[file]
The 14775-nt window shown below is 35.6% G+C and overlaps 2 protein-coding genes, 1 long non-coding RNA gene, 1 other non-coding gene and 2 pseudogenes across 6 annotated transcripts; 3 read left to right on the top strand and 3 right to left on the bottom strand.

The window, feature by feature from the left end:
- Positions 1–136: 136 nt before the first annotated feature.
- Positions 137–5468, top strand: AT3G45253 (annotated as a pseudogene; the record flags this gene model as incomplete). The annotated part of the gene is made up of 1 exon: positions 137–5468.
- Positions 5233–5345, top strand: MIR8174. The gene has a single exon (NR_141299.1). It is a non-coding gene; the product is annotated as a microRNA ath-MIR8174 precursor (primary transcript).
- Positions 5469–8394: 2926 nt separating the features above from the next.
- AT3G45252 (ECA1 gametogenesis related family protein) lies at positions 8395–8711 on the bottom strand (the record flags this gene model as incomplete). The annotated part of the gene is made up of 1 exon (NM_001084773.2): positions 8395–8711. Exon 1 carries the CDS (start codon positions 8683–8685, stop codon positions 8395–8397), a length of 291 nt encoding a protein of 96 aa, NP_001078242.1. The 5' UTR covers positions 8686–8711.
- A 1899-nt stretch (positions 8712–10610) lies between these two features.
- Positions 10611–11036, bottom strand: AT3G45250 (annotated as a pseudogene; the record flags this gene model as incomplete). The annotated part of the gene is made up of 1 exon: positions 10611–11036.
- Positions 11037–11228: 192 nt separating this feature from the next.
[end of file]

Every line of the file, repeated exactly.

The 14775-nt window shown below is 35.6% G+C and overlaps 2 protein-coding genes, 1 long non-coding RNA gene, 1 other non-coding gene and 2 pseudogenes across 6 annotated transcripts; 3 read left to right on the top strand and 3 right to left on the bottom strand.

The window, feature by feature from the left end:
- Positions 1–136: 136 nt before the first annotated feature.
- Positions 137–5468, top strand: AT3G45253 (annotated as a pseudogene; the record flags this gene model as incomplete). The annotated part of the gene is made up of 1 exon: positions 137–5468.
- Positions 5233–5345, top strand: MIR8174. The gene has a single exon (NR_141299.1). It is a non-coding gene; the product is annotated as a microRNA ath-MIR8174 precursor (primary transcript).
- Positions 5469–8394: 2926 nt separating the features above from the next.
- AT3G45252 (ECA1 gametogenesis related family protein) lies at positions 8395–8711 on the bottom strand (the record flags this gene model as incomplete). The annotated part of the gene is made up of 1 exon (NM_001084773.2): positions 8395–8711. Exon 1 carries the CDS (start codon positions 8683–8685, stop codon positions 8395–8397), a length of 291 nt encoding a protein of 96 aa, NP_001078242.1. The 5' UTR covers positions 8686–8711.
- A 1899-nt stretch (positions 8712–10610) lies between these two features.
- Positions 10611–11036, bottom strand: AT3G45250 (annotated as a pseudogene; the record flags this gene model as incomplete). The annotated part of the gene is made up of 1 exon: positions 10611–11036.
- Positions 11037–11228: 192 nt separating this feature from the next.